Just as this third album’s title can be read in multiple ways – as a galvanising question or an entirely sarcastic one – it finds Trash Boat doing their fair share of multitasking. It’s exactly what you do when you’re young and simultaneously trying to find your way in the world while making your mark upon it. It’s the sound of a band unashamedly throwing everything at their opportunity to be massive. And much of it is amazing.
The opening title-track, as you’re likely already aware, is a juggernaut that was written in a day but will linger in the memory infinitely longer. It also encapsulates the best of what this album has to offer. The sound of two sensibilities convening, it’s big and bold even when conveying vulnerability, yet in a wonky guitar line that builds beautifully but not obviously it’s infused with a weirdness that suggests Trash Boat want success on their own terms. “It’s the first time I’ve felt that our music has mass appeal,” vocalist Tobi Duncan said of the title track during Trash Boat’s K! cover interview. It’s certainly not an isolated case here.
Silence Is Golden sounds like it was designed by a year 2000 algorithm, combining Britpop swagger thanks to goading delivery and confrontational lyrics (‘Better watch your mouth or I’ll knock you out’), before giving way to a down-tuned breakdown that’s pure nu-metal bliss. Bad Entertainment is similarly energetic, with Wargasm singer Milkie Way clearly understanding the brief, delivering a biting guest appearance that ignites its latter half. And then there’s Love Without Needing, which interrupts the flow of things, sounding distractingly close to Ed Sheeran’s Shape Of You.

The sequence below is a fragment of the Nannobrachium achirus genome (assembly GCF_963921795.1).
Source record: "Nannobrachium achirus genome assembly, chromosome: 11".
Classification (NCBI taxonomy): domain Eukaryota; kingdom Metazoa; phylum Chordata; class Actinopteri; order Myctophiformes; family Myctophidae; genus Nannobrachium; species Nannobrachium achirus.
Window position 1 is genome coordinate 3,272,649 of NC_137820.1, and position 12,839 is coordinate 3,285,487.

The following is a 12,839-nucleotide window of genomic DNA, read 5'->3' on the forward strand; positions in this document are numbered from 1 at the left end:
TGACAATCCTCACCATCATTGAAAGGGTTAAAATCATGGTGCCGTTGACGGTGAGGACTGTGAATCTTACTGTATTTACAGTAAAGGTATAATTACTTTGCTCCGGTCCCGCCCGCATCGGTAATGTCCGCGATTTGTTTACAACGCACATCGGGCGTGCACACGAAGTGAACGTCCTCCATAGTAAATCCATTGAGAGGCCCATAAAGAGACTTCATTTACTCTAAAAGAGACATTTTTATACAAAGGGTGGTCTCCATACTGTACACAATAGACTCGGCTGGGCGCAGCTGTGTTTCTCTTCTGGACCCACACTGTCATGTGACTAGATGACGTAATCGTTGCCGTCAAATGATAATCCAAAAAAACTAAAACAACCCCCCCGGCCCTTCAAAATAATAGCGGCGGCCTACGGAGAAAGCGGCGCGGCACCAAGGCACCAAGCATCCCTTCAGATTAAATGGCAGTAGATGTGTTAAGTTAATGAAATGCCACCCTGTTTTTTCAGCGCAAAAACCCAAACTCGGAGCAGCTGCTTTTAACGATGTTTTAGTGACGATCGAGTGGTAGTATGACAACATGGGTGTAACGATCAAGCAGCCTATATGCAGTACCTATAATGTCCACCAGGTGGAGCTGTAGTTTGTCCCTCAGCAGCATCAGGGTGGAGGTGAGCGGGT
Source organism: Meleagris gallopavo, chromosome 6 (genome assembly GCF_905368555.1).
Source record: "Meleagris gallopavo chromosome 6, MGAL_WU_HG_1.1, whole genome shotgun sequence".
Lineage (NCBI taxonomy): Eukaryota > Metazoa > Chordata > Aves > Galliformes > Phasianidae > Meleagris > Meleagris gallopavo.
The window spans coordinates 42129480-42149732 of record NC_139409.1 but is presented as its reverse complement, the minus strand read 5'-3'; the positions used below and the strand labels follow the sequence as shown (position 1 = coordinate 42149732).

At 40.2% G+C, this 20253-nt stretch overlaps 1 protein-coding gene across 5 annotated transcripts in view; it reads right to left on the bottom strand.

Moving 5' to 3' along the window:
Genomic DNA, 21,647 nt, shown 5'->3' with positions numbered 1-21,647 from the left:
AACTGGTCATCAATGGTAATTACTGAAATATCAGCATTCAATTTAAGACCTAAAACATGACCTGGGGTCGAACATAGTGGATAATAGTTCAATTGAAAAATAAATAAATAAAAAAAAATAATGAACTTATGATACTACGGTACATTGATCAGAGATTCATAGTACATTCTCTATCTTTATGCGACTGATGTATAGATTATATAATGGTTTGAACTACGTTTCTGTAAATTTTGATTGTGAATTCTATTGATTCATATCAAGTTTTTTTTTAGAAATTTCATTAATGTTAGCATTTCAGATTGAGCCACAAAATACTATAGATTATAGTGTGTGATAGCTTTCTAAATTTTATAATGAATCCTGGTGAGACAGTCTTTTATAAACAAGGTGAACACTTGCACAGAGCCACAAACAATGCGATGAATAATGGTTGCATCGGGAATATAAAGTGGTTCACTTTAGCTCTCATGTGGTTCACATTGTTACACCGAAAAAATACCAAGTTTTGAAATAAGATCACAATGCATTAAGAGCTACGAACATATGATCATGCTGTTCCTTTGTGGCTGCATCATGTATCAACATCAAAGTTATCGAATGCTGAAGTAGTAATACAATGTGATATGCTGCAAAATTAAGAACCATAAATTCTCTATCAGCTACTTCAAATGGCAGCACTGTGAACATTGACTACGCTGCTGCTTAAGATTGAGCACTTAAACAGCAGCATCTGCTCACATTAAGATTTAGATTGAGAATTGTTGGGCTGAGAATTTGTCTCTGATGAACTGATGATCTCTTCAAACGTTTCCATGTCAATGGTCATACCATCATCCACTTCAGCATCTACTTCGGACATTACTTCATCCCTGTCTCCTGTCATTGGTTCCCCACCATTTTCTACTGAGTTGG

It’s probably a good thing, then, that at this point we’re teetering into the album’s latter half, which is the one fans haven’t heard ahead of release – and sports many of the highlights. Vertigo shares the title-track’s mix of the boisterous tinged with the slightly bizarre, while Idios is like three tracks for the price of one, all of them excellent and catchy as hell. True, Cannibal, despite its feral title, is more of nibbler than full on flesh-eater, but closer Maladaptive Daydreaming is straight out of the Linkin Park playbook – dynamic, driving, utterly irresistible.
Some moments don’t explode as well as others, but these are made in the pursuit of ambition, and the refinement of knowing what’s essential and what isn’t comes with greater experience. In the here and now, Trash Boat have made the album they wanted and needed to make. Conscious of the fact these opportunities only come around once, they’ve endeavoured to show listeners everything that’s in their arsenal at once. At its very best, though, Don’t You Feel Amazing? is thrilling, providing both an adrenaline rush and an answer to the question posed by its title. Yes. Fuck yes.
For fans of: Boston Manor, Neck Deep, Creeper
Download Trash Boat Don’t You Feel Amazing? album via Hopeless.